- Start Sharpening
Now you can use a marker or something to select the cutter you want to sharpen first.
Turn the Dremel on and start sharpening.
It’s crucial to find out which angle and part of the cutters to sharpen. For that, follow the chainsaw’s instructions. Otherwise, follow the general rule (20 to 30 degrees angles and focus on the front of each cutter).
- Don’t Sharpen too Much.
While sharpening by hand is generally safe, doing so with a Dremel could cause problems. The main issue would be sharpening the cutters too much and wearing them down.
You should not leave the sharpening bit turned on for more than 10 seconds in the cutter to prevent that. That means, stay below 10 seconds as the Dremel sharpens the chain.
- Turn the Chainsaw Chain
Now keep moving the chain and keep sharpening the cutters. Remember to follow the same pattern, so every cutter gets the ideal amount of edge.
Once you reach the initial cutter, it’s time to finish.
Check that all the cutters look and feel sharp. Then test the chainsaw. Make sure it cuts right through wood as it should.
If not, resharpen as necessary.
How to Sharpen a Chainsaw with Electric Grinder?
If you’re willing to go the extra mile, an electric grinder would be the perfect tool to sharpen a chainsaw.
We recommend this to professionals who use chainsaws almost every day and don’t want to waste time with old-time filing methods
Here’s what you’ll need:
- A quality chainsaw grinder (like this Oregon chain grinder which reeks of quality)
- The chainsaw
The process is as straightforward as you may guess, given the grinder is a piece of cake to use.
What sets it apart is that you can use it almost like you would a miter saw, making it extra practical in many ways.
Without much further ado, here’s how to use it:
- Prepare the Sharpener
The grinder is not a preparation-free tool. You’ll need to check whether it has the grinding wheel mounted and tightened.
Get familiar with the grinder before using it. As always, read the owner’s manual before getting it to work.
Make sure to know at least the BASICS before setting up the chain to sharpen.
Then, proceed to clamp the sharpener to your worktable (or any other similar stable surface).
- Set up the Chain
In contrast with the other methods, this one requires you to remove the chain off the chainsaw.
This is done by loosening it entirely from the bar and slowly taking it out. Be aware that this method may differ depending on the chainsaw you have, so be careful.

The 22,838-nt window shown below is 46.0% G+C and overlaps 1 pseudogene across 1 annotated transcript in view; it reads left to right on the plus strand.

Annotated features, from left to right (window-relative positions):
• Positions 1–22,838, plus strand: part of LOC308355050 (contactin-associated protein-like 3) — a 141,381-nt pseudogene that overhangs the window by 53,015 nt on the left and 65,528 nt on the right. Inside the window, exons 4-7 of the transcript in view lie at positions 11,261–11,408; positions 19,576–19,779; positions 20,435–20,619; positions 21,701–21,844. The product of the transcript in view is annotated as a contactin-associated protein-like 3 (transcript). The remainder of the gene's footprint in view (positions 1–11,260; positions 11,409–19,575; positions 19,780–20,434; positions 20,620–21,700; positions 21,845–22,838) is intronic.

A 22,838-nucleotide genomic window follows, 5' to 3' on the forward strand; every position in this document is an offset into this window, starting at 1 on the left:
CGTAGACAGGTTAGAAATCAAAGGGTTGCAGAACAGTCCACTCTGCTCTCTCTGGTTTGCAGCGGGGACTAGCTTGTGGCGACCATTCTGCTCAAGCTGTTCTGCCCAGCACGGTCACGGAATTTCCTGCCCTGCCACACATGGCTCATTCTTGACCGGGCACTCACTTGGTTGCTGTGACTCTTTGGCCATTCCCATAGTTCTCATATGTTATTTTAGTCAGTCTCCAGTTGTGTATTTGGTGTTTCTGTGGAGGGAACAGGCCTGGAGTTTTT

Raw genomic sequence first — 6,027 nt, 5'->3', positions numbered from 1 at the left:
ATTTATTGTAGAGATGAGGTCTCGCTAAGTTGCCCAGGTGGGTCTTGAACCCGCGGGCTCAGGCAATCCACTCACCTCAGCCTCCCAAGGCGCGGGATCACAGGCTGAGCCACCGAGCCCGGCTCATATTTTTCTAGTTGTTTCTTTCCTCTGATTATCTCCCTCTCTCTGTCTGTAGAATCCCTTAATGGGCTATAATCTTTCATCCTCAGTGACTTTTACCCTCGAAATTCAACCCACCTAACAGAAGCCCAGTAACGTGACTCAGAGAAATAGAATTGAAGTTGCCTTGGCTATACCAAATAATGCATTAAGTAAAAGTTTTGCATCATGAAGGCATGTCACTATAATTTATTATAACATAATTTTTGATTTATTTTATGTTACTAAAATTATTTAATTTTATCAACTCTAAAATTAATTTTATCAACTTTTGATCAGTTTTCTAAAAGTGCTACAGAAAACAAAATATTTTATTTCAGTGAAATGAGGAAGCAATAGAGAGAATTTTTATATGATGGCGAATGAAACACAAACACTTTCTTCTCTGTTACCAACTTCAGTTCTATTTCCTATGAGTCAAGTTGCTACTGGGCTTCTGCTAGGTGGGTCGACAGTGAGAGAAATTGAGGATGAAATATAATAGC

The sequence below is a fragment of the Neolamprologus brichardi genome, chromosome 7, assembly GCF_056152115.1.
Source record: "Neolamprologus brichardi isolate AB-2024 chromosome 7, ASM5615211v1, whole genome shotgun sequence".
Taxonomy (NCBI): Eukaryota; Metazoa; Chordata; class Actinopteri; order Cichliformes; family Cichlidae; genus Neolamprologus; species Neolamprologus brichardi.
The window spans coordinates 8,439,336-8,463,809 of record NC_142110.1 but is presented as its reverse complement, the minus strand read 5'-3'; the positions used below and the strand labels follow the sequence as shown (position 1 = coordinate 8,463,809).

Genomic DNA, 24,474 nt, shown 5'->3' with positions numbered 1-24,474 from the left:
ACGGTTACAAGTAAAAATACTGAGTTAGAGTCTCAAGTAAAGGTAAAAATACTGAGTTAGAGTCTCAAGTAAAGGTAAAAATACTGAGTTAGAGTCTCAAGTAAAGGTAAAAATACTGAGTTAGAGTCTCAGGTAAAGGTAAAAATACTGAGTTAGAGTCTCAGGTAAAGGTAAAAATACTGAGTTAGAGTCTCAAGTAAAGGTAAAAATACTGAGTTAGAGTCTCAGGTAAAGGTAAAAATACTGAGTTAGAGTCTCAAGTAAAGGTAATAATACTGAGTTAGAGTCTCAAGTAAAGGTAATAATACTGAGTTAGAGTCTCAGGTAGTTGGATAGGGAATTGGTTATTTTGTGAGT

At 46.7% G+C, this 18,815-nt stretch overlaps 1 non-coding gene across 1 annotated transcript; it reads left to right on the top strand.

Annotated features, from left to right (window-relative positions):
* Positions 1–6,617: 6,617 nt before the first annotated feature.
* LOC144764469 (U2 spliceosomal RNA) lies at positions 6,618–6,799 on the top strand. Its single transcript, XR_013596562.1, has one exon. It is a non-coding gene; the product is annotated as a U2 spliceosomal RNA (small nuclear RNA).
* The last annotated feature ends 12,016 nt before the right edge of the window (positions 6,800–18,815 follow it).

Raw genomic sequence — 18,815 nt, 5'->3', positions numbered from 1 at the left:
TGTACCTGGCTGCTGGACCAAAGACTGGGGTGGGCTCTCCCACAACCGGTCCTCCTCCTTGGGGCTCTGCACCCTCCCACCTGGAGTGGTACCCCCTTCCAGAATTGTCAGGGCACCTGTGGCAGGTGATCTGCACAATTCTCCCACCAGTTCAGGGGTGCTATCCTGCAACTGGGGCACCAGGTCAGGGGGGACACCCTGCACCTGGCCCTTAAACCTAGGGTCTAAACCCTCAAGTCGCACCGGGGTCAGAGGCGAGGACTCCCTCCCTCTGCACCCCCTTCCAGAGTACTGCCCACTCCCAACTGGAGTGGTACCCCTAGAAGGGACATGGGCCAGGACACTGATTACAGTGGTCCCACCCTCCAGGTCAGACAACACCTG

Once it’s off the chainsaw, you can secure it into the grinder’s clamp. It should fit right in (primarily if your chainsaw uses an Oregon chain).
- Adjust The Grinder
Now proceed to place the grinder’s wheel to the right angle. Generally, it should operate at about 35 degrees, but this may differ if you have a different grinder (not Oregon).
Also, you should get the wheel closer to the chain so the sharpening can start. This is done by squeezing the trigger and lowering the blade using the handle above.
Remember to go back to the manual if you feel stuck.
- Start Sharpening
Once you achieve the position where the grinding wheel is close to the chain, you can turn the grinder on.
It should take no more than 5 seconds to sharpen each cutter. As you finish, start moving the chain to sharpen the other cutters as needed.
You may need to release the clamp that holds the chain for that. Thus, you will also need to turn the grinder off when adjusting. Then, just keep grinding.
- Don’t Sharpen Much
Like with a Dremel, you should be aware of not sharpening way too much to wear down the cutters.
The best way to avoid that is to stay within 5 seconds and not to sharpen the same cutter twice.
Consider marking the cutters you’re sharpening as you go so you know which ones you’ve already sharpened.
You should be done in 10 minutes. Once you get accustomed, 5 minutes should be enough to sharpen any chainsaw with this method.
Frequently Asked Questions (FAQs)
Q1. Why does a chainsaw blade get dull?
There are many reasons a chainsaw blade gets blunt. The main one would be wearing. Metal parts with an edge tend to wear down over time as they’re being used. But there are a few additional aspects to consider which could tell you WHY the chainsaw is dulling out so quickly:
- The bar is bent, so the cutters wear out differently
- Dirt and sand can also cause cutters to dull out fast
- Dirty wood tends to put extra friction, which causes faster wearing
- Cutting more than wood (plastics or similar materials) may also cause cutters to wear out too quickly
But as you know, it’s normal. In case you aren’t experiencing any of these things, you’re likely looking to a dull chainsaw from mere use.
Q1. Does wet wood dull the blade faster?
There shouldn’t be any difference between cutting dry or wet wood. In fact, many types of wood are somewhat wet naturally, so chainsaws are designed to withstand that.
Q2. How many times should you sharpen a chainsaw?
Most chainsaws have sturdy blades that withstand up to 10 sharpening jobs. More than that would likely wear the chain down to the point of becoming a nuisance. Also, the amount of time you’re saving is not worth it, so it’s better to buy a new chain by then.
Q3. How much to sharpen a chainsaw?
Sharpening your chainsaw with an expert can cost you anywhere from $10 to $20. This depends on the quality of the sharpening, the speed, and obviously, the tools used.
Q4. How often to sharpen a chainsaw?
You should sharpen your chainsaw whenever the blade is not cutting as it used to. If you’re using the chainsaw daily, this could be anywhere from every time you refuel to once a month.
But for occasional use, we recommend filing down the cutters every 5 uses or so. But of course, sharpening when the edges dull out is always the best advice.
Get that Chainsaw Some Edge NOW!
Was that a great guide or what?
You should be well-aware of how to sharpen a chainsaw, whether you’re a beginner or not.
So, what are you waiting to get that chainsaw working again? START GRINDING!